English Australia Journal : English Australia Journal 28.2
Volume 28 No 2 23 English Australia Journal involving projects, exploratory investigations, workshops, seminars and more standard academic tasks such as reports and critical reviews. In this approach there is a strong concern to assist students to develop their understanding of learning theories and related teaching approaches so as to be able to react intelligently to the vast array of available online information, whatever their field of study. As Dina Nihad observed, ‘ We have learnt a lot in terms of integrating online learning methods with the traditional in-class lecture.’ Much of the course was conducted through electronic modes such as: Blackboard (iLearn), a course blog, a discussion board, an AUS LibGuide*, websites, and by use of other online teaching resources, in order to demonstrate and build knowledge about digital teaching and learning. However, face-to-face learning was an important aspect of the course, both in the regular classes and also in the practical and collaborative learning tasks which were significant elements of the course requirements. The course was conducted in a manner that sought to develop a ‘community of practice’ (Wenger, 1998) by strong emphasis on professionalism and ethics. As an educator, I favour this situated learning approach which engages students in active, socially oriented learning and provides opportunities for the integration of new knowledge into existing understandings. These are the fundamental tools for enabling lifelong learning (OECD, 2004). Such learning principles sit well with the AUS General Education program goals cited earlier. The approach contrasts with the transmission model of education prevalent in the Middle East North Africa (MENA) region. The students EDU307 in Fall 2011 comprised a class of 18 students from three different colleges at AUS; 10 female and eight male students. The students were a mixture of sophomores (two students), juniors (five students) and seniors (eleven students), with five students in their final semester. Seven students were from the College of Arts and Sciences with one student studying Literature and Language and the remaining six studying Mass Communication. Nine students were from the College of Engineering and two students were from the School of Business Management studying Business Administration. In keeping with the American model of Higher Education, students at AUS need to complete humanities and social sciences requirements as components of their undergraduate study. The structure of programs at AUS generally precludes a combination of majors in a course; it is usually only in elective courses that this occurs. The students valued the mix of majors: ‘Working with students from other majors has been really constructive’ (Rana Salah, Literature and Language senior). Apart from the pragmatic reason of degree structure for choosing EDU307, students were interested in the course objectives as they relate to workplace needs following graduation.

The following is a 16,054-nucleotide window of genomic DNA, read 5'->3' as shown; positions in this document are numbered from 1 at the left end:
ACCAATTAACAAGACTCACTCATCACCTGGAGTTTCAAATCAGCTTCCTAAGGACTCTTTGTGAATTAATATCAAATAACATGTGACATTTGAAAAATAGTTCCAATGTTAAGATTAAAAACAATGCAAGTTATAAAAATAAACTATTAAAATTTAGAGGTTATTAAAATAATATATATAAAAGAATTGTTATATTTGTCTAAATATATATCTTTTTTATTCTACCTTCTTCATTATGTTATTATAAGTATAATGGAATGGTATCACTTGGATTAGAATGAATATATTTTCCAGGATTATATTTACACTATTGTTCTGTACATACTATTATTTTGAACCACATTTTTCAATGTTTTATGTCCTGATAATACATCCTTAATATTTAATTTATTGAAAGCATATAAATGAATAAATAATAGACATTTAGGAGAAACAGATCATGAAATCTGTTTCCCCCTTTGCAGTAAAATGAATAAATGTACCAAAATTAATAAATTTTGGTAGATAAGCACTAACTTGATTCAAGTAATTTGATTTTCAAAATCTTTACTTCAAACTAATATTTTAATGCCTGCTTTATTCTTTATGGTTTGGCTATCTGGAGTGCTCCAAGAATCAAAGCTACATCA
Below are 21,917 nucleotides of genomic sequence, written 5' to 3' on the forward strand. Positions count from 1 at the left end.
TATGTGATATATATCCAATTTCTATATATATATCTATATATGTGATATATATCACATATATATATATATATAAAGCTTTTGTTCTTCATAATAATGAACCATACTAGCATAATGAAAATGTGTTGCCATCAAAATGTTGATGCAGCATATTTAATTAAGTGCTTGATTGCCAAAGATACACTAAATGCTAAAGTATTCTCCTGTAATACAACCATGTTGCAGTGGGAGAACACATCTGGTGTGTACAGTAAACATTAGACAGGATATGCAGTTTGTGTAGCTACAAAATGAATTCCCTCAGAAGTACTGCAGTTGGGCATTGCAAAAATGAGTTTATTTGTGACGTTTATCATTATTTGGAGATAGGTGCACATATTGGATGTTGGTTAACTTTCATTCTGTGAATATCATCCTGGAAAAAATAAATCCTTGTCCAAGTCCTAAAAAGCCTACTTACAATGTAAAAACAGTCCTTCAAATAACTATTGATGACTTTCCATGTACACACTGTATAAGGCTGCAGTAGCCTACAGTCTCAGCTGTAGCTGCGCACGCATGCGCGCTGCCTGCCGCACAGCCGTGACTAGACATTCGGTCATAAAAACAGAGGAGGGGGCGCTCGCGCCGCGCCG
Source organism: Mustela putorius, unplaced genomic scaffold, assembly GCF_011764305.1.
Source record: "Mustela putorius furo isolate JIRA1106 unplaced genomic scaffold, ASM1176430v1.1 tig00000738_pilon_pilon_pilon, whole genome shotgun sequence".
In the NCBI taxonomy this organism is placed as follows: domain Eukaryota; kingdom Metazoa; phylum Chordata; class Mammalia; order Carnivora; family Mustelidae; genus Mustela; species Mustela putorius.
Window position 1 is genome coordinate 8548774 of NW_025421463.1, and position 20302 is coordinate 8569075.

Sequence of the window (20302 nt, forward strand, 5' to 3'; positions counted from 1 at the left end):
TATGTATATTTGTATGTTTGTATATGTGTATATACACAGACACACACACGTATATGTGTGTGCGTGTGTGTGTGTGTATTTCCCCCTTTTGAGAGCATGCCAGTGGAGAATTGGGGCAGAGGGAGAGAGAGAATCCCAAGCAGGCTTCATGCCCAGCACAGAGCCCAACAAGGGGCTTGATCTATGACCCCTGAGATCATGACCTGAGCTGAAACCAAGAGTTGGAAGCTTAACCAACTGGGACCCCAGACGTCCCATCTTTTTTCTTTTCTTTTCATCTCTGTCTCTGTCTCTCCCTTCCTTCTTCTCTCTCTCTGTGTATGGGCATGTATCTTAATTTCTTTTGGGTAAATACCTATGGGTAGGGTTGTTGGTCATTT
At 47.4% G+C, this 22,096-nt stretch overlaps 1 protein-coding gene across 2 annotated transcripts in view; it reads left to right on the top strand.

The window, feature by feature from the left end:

English Australia Journal 30.1
English Australia Journal 28.1